Plastic necklaces are surprisingly sophisticated
June 9, 2014
Nina Fletcher Little is known for both her significant contributions to American folk art scholarship and her stewardship of Cogswell’s Grant, where she created tableaux that highlighted her collection. Perhaps less well known is her passion for jewelry of all kinds, especially inexpensive “pop” beads.
These molded-plastic beads could be strung together in flexible chains using an ingenious “ball and socket” connecting method. Many of us remember playing with them as children, but these “toys” began as costume jewelry for adults. In the 1950s, Providence-based company Coro debuted beads that could adjust to form an opera-length rope or a choker in seconds.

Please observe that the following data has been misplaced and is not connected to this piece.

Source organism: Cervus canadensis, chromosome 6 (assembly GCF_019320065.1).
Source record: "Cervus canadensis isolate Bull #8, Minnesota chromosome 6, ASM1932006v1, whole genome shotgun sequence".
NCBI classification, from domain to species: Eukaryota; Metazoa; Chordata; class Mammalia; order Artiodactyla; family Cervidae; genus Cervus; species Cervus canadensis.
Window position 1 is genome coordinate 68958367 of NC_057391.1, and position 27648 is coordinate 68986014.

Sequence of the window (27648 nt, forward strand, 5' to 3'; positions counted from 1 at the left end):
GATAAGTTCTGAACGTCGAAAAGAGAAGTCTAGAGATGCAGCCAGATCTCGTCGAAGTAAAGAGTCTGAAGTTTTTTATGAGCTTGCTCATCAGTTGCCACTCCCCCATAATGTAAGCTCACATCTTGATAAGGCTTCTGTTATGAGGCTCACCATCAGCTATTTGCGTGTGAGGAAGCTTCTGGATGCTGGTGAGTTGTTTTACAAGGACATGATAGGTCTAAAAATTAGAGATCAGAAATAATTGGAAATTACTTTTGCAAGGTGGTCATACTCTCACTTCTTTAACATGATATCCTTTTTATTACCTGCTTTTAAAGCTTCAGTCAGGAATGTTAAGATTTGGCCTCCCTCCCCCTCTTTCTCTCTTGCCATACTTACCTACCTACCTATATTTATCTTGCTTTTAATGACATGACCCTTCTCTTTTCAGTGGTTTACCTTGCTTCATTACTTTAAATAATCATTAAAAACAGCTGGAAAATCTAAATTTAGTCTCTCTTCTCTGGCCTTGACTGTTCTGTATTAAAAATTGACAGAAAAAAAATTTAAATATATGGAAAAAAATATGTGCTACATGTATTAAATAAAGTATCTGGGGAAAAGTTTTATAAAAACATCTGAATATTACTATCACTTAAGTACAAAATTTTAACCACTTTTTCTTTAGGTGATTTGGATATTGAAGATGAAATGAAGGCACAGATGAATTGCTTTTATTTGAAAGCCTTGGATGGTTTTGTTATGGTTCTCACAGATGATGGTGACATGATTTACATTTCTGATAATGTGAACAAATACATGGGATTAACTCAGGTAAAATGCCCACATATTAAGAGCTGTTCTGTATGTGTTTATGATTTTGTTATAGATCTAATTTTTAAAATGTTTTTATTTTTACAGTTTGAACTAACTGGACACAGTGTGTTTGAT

Nina Fletcher Little purchased many sets of “pop” beads over the years but her favorites were this set of pearls. She wore them nearly every day in the last years of her life. Who better than a folk art scholar to appreciate the appeal of mass-produced yet personalized jewels?
Items such as these are precisely the kind of jewelry Historic New England wishes to add to our collection. Few people realize the importance of saving the pieces we wear every day. It is those objects that allow us to tell the story of our lives.